Nature is often whimsical and unpredictable. Just when you think you have a hang on what is possible or probable, it all changes, and you’re presented with something new. Take, for example, this relationship between an owl and a duckling captured side-by-side looking out from a bird box.
In a series of events that sound like something right out of the pages of the next Pixar production, this is a story about the owl and duckling that lived happily ever after. No, we did not make that up, in 2019, this bizarre real-life relationship was captured by a photographer from Florida in her backyard of all places.
Laurie Wolf, a Florida photographer, captured the beautiful image of an owl and a duckling living side-by-side. She initially thought the owl was with owl hatchlings of her own, but on closer inspection, she discovered that the cute yellow bird peeking out next to her from their nestmate was, in fact, a little duckling — which the owl was raising as its own.
On discovering the unlikely pair, her first thought was that the predatory owl might end up feeding on the duckling. Wolf, who is a wildlife artist and amateur photographer, consulted a bird expert about the matter, and her worst fears were confirmed.
She was asked to try and catch the duckling so it could be sent to a local wildlife sanctuary. However, as she tried doing so, it jumped out of the box and quickly waddled over towards a nearby pond and hasn’t been seen since. Thankfully, the evidence of the unlikely relationship remains and is sure to spark up conversations about mother nature for years to come. 
“I don’t think I’ll ever experience anything like that in my life again,” says Wolf.
Here, help me raise ‘em
Although it’s strange, it is not uncommon to find wood ducks in other nests. Christian Artuso, the Manitoba director of Bird Studies Canada, explains that wood duck birds practice “brood parasitism.”
All living things are wired to reproduce and preserve their bloodline; the wood duck takes this a step forward by not putting all its eggs in one place and often lay eggs in other bird’s nests in the hope that some will hatch.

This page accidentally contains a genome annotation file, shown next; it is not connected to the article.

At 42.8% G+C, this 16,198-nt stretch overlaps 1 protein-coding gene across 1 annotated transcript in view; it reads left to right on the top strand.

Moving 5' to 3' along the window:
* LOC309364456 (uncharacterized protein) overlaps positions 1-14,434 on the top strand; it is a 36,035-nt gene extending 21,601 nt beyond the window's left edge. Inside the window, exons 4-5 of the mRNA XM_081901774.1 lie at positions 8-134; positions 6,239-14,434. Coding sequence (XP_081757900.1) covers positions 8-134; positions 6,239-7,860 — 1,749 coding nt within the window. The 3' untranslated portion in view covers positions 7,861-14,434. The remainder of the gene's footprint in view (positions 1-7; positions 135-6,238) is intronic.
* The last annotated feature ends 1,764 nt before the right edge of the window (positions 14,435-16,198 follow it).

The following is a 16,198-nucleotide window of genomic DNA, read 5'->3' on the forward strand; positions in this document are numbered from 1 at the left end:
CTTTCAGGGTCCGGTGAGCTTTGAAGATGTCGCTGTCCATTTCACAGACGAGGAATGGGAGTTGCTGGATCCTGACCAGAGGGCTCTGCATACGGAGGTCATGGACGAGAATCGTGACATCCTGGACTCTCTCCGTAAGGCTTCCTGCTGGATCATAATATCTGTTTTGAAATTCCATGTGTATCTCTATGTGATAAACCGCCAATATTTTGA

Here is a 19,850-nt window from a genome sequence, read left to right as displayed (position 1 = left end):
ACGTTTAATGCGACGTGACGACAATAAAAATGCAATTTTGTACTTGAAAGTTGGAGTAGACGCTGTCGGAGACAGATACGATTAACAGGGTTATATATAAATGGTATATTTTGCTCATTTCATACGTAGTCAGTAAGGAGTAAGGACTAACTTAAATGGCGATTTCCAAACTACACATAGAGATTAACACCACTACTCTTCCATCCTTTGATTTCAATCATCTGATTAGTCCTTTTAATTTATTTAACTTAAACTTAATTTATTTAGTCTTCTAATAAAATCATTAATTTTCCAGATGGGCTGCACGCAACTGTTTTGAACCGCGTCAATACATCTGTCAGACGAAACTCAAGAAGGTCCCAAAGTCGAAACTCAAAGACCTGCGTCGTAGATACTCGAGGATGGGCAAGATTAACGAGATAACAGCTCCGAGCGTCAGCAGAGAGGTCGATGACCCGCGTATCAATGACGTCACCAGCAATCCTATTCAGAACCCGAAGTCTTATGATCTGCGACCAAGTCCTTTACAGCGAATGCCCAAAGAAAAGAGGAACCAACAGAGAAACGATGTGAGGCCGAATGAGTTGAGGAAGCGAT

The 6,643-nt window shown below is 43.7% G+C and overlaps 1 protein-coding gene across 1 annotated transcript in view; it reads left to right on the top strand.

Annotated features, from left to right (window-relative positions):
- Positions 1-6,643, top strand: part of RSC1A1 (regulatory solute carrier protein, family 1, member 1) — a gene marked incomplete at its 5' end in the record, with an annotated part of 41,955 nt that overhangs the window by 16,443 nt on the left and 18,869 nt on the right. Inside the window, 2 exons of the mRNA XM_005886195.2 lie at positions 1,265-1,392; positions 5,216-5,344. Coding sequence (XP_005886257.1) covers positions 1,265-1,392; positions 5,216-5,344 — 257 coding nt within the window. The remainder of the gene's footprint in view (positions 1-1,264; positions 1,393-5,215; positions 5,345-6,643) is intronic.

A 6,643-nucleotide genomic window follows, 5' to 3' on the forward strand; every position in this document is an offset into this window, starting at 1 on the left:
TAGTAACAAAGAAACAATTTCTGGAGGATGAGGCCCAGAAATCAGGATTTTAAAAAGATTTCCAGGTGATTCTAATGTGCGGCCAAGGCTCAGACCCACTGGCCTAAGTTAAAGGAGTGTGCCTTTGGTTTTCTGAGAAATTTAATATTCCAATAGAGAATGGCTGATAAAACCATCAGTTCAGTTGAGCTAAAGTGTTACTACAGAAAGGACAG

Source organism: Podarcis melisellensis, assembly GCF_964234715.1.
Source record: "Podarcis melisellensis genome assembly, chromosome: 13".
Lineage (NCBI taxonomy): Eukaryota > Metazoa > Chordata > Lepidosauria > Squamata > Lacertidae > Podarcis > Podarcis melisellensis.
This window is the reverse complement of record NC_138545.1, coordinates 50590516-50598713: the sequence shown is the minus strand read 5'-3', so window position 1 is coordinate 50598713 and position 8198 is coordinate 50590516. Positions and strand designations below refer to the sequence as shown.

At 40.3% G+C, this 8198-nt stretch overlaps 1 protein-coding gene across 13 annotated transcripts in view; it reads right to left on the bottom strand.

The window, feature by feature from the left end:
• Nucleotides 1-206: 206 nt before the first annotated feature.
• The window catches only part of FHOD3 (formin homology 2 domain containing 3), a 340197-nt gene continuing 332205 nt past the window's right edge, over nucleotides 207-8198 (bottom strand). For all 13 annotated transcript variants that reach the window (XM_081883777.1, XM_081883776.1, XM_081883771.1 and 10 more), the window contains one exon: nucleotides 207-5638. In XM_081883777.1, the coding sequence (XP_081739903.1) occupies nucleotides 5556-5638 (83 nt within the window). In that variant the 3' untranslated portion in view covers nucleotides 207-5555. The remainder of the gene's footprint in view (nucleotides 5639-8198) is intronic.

“It’s not commonly documented, but it certainly happens,” says Artuso.
Artuso recalled a similar incident that occurred in 2007 when an owl sat on and hatched, not one but three wood ducklings.
“You could think of it as not keeping all your eggs in one basket. If you spread your eggs out, then your chances of passing on your genes are increased slightly, especially if you lose your own eggs to a predator.” 
He explains that the owl’s supernormal stimuli push them to nurture the egg without realizing that she’s sitting on the wrong eggs. Although it’s impossible to know what a wild owl may be thinking, but, “The parents might be thinking, oh my god! This egg is huge! We’re going to have the best baby in the world!” 
As for the Florida duckling, Artuso believes that it may have survived since wood ducklings can become independent quite quickly or join another brood even if an owl hatched it.
- “Duckling Gets Raised By An Owl And The Photos Are Adorable.” Bored Panda. Rokas Laurinavičius. April 2019.
- “Who’s Your Mommy? Why A Screech Owl Helped a Wood Duck Hatch and Raise Her Duckling.” People. Kelli Bender. April 2019.
- “ Owl Mistakes Duck Egg For Its Own And Ends Up Raising It Anyway.” Healthy Food House. HFH Admin. November 2019.
- “Photographer Captures Image Of Owl, Baby Duck Together Looking Out From Hole In Tree.” WPTV. WPTV Webteam. April 2019.